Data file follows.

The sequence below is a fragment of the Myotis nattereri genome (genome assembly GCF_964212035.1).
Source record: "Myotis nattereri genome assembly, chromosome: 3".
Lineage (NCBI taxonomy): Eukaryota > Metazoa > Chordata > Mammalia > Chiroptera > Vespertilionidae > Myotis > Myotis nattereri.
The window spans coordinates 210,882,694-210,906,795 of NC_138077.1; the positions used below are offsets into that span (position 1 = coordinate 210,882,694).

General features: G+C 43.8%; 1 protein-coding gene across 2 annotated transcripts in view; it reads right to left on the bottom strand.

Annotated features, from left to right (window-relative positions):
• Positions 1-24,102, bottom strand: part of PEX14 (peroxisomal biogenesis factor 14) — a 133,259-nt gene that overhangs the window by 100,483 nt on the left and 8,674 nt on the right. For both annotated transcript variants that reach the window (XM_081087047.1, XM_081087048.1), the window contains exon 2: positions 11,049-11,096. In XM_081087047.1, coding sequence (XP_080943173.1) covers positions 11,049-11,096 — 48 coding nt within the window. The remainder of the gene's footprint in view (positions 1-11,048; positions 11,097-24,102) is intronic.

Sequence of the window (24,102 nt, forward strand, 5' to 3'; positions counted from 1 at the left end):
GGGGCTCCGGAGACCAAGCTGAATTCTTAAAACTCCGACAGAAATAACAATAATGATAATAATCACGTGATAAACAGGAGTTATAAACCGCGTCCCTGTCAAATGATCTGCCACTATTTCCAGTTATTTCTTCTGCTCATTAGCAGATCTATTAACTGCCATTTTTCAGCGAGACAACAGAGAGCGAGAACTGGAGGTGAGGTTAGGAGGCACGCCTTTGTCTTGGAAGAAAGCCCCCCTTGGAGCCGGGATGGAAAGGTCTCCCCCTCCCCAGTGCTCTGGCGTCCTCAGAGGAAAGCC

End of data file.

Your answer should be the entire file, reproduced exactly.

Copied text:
The sequence below is a fragment of the Myotis nattereri genome (genome assembly GCF_964212035.1).
Source record: "Myotis nattereri genome assembly, chromosome: 3".
Lineage (NCBI taxonomy): Eukaryota > Metazoa > Chordata > Mammalia > Chiroptera > Vespertilionidae > Myotis > Myotis nattereri.
The window spans coordinates 210,882,694-210,906,795 of NC_138077.1; the positions used below are offsets into that span (position 1 = coordinate 210,882,694).

General features: G+C 43.8%; 1 protein-coding gene across 2 annotated transcripts in view; it reads right to left on the bottom strand.

Annotated features, from left to right (window-relative positions):
• Positions 1-24,102, bottom strand: part of PEX14 (peroxisomal biogenesis factor 14) — a 133,259-nt gene that overhangs the window by 100,483 nt on the left and 8,674 nt on the right. For both annotated transcript variants that reach the window (XM_081087047.1, XM_081087048.1), the window contains exon 2: positions 11,049-11,096. In XM_081087047.1, coding sequence (XP_080943173.1) covers positions 11,049-11,096 — 48 coding nt within the window. The remainder of the gene's footprint in view (positions 1-11,048; positions 11,097-24,102) is intronic.

Sequence of the window (24,102 nt, forward strand, 5' to 3'; positions counted from 1 at the left end):
GGGGCTCCGGAGACCAAGCTGAATTCTTAAAACTCCGACAGAAATAACAATAATGATAATAATCACGTGATAAACAGGAGTTATAAACCGCGTCCCTGTCAAATGATCTGCCACTATTTCCAGTTATTTCTTCTGCTCATTAGCAGATCTATTAACTGCCATTTTTCAGCGAGACAACAGAGAGCGAGAACTGGAGGTGAGGTTAGGAGGCACGCCTTTGTCTTGGAAGAAAGCCCCCCTTGGAGCCGGGATGGAAAGGTCTCCCCCTCCCCAGTGCTCTGGCGTCCTCAGAGGAAAGCC